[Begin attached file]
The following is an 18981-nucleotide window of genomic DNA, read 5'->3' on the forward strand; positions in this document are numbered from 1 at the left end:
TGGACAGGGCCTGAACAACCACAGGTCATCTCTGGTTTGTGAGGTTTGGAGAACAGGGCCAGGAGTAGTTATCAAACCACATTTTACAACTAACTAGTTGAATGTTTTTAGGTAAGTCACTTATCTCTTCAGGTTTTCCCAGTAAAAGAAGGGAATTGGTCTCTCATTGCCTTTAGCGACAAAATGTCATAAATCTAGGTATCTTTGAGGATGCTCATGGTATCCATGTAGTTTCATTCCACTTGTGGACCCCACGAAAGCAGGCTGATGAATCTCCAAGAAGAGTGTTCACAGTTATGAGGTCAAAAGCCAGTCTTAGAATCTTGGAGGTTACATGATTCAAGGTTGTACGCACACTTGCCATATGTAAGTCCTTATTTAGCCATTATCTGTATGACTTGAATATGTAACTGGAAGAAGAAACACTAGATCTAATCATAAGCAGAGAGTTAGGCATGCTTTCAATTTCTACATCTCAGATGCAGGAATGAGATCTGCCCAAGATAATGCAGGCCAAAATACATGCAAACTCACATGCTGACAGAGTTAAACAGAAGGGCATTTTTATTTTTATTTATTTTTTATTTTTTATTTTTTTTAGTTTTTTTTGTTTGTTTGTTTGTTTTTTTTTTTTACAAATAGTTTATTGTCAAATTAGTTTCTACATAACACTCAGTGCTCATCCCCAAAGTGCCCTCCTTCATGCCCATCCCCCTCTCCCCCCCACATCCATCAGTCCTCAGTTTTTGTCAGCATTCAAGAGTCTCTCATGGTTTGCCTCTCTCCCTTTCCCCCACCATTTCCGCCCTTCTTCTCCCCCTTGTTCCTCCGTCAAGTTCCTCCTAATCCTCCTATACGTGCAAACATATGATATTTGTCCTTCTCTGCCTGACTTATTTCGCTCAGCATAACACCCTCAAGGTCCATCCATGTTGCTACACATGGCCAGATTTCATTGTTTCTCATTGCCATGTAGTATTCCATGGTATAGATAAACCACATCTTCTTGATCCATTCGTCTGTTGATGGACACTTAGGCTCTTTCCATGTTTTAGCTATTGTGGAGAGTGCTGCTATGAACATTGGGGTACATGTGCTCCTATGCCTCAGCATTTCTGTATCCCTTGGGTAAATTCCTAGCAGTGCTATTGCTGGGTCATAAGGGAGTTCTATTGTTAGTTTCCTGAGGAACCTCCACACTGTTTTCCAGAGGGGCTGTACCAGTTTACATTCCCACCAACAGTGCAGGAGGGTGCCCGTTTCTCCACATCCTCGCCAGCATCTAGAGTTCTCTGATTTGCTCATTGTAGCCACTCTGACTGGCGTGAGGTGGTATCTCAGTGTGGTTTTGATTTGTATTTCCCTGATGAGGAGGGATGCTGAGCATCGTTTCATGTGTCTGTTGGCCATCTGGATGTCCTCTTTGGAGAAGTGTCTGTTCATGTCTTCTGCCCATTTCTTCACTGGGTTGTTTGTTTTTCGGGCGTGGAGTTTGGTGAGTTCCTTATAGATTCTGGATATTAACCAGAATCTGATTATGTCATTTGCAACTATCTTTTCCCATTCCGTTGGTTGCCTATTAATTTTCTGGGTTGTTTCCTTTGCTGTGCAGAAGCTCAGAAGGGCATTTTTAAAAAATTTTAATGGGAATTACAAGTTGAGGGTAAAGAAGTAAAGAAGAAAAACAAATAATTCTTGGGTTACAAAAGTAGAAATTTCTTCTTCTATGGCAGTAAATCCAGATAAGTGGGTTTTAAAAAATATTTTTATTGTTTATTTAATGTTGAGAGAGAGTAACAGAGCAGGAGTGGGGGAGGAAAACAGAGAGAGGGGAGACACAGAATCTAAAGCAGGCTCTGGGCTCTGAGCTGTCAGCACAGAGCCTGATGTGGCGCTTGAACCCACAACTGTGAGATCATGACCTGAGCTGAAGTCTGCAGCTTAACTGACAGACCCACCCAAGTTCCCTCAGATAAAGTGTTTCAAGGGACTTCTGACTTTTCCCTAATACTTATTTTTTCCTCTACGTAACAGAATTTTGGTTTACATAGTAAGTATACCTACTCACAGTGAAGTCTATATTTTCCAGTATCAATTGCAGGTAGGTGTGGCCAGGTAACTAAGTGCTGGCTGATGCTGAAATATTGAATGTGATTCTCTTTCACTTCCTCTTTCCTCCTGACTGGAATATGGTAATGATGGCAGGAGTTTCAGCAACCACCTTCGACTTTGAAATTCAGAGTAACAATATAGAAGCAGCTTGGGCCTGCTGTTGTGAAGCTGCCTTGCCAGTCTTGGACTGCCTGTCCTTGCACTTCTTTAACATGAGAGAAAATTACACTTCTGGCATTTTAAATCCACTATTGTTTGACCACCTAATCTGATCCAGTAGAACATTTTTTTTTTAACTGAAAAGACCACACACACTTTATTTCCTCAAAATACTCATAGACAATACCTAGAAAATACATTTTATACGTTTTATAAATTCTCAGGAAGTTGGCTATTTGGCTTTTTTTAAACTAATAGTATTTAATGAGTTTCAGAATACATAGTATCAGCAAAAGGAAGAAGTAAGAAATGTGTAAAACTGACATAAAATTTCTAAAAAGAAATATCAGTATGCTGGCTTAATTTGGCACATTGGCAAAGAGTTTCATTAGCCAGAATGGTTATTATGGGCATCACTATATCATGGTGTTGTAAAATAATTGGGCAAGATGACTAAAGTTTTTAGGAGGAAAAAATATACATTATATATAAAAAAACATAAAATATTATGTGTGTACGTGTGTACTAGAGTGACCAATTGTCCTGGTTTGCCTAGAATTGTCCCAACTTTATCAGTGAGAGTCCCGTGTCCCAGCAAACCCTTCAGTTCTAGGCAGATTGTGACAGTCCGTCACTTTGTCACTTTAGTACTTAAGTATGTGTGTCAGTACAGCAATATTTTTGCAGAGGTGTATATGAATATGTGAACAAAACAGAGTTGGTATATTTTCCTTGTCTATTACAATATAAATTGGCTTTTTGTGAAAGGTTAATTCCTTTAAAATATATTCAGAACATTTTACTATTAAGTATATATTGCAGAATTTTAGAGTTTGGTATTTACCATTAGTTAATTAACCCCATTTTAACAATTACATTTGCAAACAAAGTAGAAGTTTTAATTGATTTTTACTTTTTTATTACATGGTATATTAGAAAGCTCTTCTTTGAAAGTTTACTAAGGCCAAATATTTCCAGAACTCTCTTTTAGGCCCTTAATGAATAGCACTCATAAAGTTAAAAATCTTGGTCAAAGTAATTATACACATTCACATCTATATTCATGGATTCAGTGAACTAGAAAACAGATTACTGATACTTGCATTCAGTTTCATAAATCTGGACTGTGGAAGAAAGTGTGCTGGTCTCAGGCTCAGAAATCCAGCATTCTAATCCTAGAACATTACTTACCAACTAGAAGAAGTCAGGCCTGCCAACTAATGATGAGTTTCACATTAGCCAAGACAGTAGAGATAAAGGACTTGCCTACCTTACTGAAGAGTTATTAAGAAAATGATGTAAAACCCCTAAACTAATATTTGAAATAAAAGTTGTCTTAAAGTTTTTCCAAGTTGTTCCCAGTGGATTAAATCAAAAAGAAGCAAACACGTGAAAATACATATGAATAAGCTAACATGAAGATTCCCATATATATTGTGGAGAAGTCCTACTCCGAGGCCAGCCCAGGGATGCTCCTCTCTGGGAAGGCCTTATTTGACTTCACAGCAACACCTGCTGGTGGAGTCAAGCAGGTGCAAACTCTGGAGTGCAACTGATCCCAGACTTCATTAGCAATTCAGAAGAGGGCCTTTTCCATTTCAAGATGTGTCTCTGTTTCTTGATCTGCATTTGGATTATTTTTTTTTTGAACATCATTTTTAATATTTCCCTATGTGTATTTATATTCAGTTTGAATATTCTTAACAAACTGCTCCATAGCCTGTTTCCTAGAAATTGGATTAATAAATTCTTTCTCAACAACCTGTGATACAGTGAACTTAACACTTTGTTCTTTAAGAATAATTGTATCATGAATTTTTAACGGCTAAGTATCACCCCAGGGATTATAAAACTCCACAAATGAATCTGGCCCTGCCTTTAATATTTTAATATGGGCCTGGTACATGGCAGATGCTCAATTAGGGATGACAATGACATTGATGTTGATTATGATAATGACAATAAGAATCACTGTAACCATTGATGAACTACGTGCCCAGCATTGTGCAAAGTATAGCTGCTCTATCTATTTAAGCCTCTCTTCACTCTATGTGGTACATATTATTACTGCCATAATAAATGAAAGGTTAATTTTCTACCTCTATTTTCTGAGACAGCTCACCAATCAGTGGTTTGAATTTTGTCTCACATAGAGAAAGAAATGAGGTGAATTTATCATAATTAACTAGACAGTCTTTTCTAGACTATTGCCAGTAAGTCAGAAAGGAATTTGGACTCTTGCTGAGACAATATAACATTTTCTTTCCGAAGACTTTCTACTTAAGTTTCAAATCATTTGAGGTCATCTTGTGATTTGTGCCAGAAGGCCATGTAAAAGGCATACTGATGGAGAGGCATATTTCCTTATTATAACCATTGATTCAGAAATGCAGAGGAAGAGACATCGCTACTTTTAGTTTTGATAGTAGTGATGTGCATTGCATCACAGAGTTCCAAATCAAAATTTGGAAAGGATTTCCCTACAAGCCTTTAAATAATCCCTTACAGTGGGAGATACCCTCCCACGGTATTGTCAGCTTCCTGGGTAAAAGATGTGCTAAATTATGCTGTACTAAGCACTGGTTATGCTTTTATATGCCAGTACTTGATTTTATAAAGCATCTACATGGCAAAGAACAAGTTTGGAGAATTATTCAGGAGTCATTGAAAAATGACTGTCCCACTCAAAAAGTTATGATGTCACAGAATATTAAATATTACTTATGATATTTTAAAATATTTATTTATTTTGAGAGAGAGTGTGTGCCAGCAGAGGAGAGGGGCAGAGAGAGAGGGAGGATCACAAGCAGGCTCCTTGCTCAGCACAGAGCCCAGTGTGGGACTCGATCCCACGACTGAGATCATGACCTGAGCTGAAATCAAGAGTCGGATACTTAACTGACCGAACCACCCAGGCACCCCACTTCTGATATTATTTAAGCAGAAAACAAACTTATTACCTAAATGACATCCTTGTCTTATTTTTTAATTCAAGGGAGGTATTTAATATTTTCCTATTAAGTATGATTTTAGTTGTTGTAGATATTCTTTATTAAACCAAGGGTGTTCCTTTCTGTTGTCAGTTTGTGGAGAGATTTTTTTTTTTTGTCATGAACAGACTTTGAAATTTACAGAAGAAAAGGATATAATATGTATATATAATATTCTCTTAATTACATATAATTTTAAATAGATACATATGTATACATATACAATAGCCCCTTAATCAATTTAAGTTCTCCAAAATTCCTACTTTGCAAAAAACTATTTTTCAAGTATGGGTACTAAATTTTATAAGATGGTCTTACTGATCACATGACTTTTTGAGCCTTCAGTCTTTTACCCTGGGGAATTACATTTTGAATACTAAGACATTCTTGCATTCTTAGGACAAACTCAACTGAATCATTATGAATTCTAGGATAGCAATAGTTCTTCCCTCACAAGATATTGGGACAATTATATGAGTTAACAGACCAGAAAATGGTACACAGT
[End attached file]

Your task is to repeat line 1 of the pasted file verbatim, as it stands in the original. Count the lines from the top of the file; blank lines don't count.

The following is an 18981-nucleotide window of genomic DNA, read 5'->3' on the forward strand; positions in this document are numbered from 1 at the left end: